About Us


Our mission is to create cultural awareness and strategic, sustainable justice through transformative, community-based production and impactful distribution of media.

Behind the scenes on the set of Chavela.
Behind the scenes on the set of "Chavela."
Aubin team meeting at the original SoHo location.
Aubin team meeting at the original SoHo location.

The stories we tell frame the culture in which we live. Narratives uphold fundamental assumptions by which we interpret and understand the world. We encounter stories everywhere — in headlines and political discourse, institutions and pop culture. Though practices are shifting, right now we live within a mainstream story structure that, fundamentally, is not a friend of women, people of color, LGBTQIA+ people, people living with disabilities, people who have experienced incarceration, or people who have immigrated. This fact turns people into statistics and embeds harmful narratives in our cultural fabric and institutions. As filmmakers who care deeply about social justice, it is our job to find ways to reveal, challenge, and change damaging mainstream narratives.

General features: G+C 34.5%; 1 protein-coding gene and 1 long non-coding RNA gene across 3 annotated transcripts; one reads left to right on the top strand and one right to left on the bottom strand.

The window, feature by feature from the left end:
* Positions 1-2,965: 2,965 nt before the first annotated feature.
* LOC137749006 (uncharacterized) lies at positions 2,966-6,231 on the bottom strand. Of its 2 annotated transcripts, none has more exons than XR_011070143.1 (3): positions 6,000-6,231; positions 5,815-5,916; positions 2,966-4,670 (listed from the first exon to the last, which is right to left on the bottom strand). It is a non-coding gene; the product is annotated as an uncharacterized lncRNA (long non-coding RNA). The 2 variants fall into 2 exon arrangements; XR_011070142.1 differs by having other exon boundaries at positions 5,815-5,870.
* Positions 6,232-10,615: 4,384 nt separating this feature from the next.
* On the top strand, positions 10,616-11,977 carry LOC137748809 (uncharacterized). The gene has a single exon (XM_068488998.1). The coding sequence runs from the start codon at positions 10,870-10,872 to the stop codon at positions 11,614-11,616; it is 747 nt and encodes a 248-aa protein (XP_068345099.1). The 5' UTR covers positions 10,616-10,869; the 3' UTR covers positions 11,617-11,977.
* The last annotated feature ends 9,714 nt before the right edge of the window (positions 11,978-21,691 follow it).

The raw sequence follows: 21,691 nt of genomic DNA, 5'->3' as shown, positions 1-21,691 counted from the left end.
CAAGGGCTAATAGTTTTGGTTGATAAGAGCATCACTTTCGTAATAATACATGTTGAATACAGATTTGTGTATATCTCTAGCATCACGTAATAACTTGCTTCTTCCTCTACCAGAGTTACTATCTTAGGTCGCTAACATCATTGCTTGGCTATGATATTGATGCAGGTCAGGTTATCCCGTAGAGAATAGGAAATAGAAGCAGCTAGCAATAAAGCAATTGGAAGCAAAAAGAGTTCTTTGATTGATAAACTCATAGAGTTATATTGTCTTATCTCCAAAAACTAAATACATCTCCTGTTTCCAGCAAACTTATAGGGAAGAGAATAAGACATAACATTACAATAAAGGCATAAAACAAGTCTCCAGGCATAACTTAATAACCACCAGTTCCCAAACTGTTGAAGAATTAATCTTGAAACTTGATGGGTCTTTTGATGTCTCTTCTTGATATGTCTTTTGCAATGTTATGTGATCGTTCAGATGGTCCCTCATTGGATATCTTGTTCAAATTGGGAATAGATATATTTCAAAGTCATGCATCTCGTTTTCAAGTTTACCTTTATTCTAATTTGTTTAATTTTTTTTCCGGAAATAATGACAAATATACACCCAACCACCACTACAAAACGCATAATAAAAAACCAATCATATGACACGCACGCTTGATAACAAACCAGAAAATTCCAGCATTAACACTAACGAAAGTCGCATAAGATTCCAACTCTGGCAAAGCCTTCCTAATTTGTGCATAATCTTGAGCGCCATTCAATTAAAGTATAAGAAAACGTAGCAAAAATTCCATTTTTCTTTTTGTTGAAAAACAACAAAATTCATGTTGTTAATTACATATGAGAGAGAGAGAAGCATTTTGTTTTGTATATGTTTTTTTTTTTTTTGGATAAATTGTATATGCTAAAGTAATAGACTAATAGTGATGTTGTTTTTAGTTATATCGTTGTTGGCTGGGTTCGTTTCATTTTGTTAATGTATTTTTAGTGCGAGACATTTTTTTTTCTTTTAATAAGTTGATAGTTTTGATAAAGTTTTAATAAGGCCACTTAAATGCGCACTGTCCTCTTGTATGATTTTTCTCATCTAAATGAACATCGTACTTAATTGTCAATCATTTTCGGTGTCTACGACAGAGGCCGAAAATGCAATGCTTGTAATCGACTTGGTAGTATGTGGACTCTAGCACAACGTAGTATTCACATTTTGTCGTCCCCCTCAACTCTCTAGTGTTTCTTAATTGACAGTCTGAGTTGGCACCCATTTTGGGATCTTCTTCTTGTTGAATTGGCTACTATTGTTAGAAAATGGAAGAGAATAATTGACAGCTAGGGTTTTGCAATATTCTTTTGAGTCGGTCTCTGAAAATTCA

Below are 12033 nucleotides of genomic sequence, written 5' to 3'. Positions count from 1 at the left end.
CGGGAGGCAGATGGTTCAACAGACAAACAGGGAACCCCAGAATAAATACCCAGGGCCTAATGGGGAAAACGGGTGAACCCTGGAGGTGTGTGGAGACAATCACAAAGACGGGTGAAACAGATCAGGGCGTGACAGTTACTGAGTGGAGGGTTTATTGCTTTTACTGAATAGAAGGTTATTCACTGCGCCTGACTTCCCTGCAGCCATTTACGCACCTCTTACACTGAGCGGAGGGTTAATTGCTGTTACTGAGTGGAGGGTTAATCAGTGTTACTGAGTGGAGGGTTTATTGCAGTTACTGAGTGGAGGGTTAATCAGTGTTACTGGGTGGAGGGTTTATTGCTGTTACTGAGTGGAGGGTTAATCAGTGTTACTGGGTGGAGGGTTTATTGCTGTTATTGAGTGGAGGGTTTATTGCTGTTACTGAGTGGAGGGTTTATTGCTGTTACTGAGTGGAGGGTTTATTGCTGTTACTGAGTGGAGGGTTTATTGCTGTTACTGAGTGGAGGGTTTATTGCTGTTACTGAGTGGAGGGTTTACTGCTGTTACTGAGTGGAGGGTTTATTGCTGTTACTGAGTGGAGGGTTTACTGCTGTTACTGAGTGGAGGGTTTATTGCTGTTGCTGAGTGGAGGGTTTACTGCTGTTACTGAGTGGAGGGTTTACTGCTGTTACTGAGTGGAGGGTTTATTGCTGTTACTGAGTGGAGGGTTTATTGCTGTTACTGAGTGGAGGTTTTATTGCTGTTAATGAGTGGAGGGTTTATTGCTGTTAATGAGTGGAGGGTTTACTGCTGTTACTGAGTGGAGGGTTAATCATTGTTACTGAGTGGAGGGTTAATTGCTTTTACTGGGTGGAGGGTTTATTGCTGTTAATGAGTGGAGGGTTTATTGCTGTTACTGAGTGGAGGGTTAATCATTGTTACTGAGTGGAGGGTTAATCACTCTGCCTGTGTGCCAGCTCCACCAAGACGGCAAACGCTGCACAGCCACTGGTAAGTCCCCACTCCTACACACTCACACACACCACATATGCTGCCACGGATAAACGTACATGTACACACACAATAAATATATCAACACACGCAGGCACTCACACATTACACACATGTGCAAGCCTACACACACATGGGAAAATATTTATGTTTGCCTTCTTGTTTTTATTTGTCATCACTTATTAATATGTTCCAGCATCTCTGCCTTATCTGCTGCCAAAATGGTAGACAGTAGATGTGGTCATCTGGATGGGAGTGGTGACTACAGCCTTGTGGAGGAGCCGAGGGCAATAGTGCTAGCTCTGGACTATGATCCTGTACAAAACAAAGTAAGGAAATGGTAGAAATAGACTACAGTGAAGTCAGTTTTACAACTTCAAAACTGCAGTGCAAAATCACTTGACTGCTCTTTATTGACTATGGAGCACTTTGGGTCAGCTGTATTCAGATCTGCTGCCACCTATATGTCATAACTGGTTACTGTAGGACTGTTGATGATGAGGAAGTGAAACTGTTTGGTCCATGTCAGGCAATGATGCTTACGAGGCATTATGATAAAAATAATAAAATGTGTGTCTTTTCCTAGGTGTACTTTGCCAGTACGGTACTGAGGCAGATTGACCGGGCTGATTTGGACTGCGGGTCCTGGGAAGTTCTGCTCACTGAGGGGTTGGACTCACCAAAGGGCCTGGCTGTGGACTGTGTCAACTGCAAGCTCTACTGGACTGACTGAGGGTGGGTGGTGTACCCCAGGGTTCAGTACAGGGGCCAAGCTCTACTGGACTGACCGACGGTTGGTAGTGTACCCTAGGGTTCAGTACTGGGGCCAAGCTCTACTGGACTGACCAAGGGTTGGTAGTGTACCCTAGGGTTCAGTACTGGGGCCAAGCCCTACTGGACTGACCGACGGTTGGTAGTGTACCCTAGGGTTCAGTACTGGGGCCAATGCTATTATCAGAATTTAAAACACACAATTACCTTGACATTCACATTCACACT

As Manning Marable said, “Numbers cannot communicate the human face of economic misery.” But storytelling can. Where there is trauma, filmmaking paves ways to healing. Where there is injustice, documentaries expose it and imagine our just future.

Storytellers understand the forces that are behind the statistics and can create the conditions for change. We are able to reimagine the rules our society lives by, shape the way in which problems and priorities are identified, and build narrative power. This is what Aubin Pictures strives to achieve.